For nearly 200 years, until 1978, the state set the price of bread in France—a relic from the French Revolution and from the times when the supply of bread was crucial to the stability of public order. “From ancient times to the 19th century, the price of bread was the main variable in European history. When it went up, there were riots,” says Professor Volker Reinhart, a historian at the University of Fribourg in Switzerland. “Bread was a staple. The survival of 60 to 70 percent of people depended on it.”
Famines of the fourteenth century
The show situation in Europe in the High Middle Ages was relatively good. Warm period of the eighth century Provide ideal farming conditions. Crop yields increased, leading to an urban boom in the 11th century. Prior to this, there were only a few larger centers apart from ancient settlements. Then great Gothic cathedrals were built, and population numbers rose sharply. But this heyday ended in the fourteenth century. From 1315 to 1317, large parts of the continent suffered the first severe famine, which caused millions of deaths, caused by heavy rains and cold weather conditions.
The outbreak of the plague in 1347, which killed at least a third of the population of Europe in the following years, was a serious turning point. Farmers stopped cultivating their fields, worsening the supply. In the following centuries, plague was a regular companion of late medieval and modern society – often in conjunction with famine.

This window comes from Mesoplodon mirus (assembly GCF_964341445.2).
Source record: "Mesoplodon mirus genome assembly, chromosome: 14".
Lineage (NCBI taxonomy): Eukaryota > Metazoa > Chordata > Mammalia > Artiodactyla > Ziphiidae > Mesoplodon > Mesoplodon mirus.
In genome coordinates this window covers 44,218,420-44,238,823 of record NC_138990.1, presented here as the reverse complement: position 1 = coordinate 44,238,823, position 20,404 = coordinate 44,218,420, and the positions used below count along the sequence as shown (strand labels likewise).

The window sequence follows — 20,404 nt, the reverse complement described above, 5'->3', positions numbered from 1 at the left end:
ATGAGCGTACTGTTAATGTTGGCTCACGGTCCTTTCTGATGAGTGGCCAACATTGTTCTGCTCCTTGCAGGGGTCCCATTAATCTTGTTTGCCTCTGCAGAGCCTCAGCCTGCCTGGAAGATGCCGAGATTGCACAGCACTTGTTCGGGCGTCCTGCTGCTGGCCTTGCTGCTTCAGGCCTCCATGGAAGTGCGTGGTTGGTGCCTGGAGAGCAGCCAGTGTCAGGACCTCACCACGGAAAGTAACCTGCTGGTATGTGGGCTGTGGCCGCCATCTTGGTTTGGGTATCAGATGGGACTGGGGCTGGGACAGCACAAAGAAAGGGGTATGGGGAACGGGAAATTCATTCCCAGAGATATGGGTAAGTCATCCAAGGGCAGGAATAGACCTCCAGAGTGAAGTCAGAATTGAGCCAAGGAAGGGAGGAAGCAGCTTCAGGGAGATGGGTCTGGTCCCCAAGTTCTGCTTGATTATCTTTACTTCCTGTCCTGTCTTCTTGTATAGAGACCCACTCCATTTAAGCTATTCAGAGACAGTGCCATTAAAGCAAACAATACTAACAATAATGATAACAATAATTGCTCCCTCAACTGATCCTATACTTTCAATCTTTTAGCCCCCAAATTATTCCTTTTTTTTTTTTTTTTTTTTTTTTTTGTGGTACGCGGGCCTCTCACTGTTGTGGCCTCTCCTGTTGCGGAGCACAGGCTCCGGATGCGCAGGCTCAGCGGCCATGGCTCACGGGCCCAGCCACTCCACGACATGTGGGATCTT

“Since then, cities as well as rural populations in Europe have lived in a rhythm of terror,” says Reinhardt. “Every ten to fifteen years, there have been devastating crop failures.” At harvest time in the summer, everyone looked amazed in the fields. The authorities had to organize demonstrations. Even if the situation is critical, you try to hide it as long as possible. Larger quantities of grain were brought to the markets to calm the masses, in order to avoid panic reactions.”
The supply of cities was especially difficult: in order to supply such large centers as Paris, Florence, Bruges and London, grain was confiscated from the regions surrounding the rulers. In times of crisis, thousands of people moved from the countryside to the city, making the situation even more volatile. The result was looting, rioting and violence. For a year, crop failures can usually be compensated for by grain stocks. But with unfavorable climatic conditions, especially from the fifteenth century onwards, several bad years often followed one another.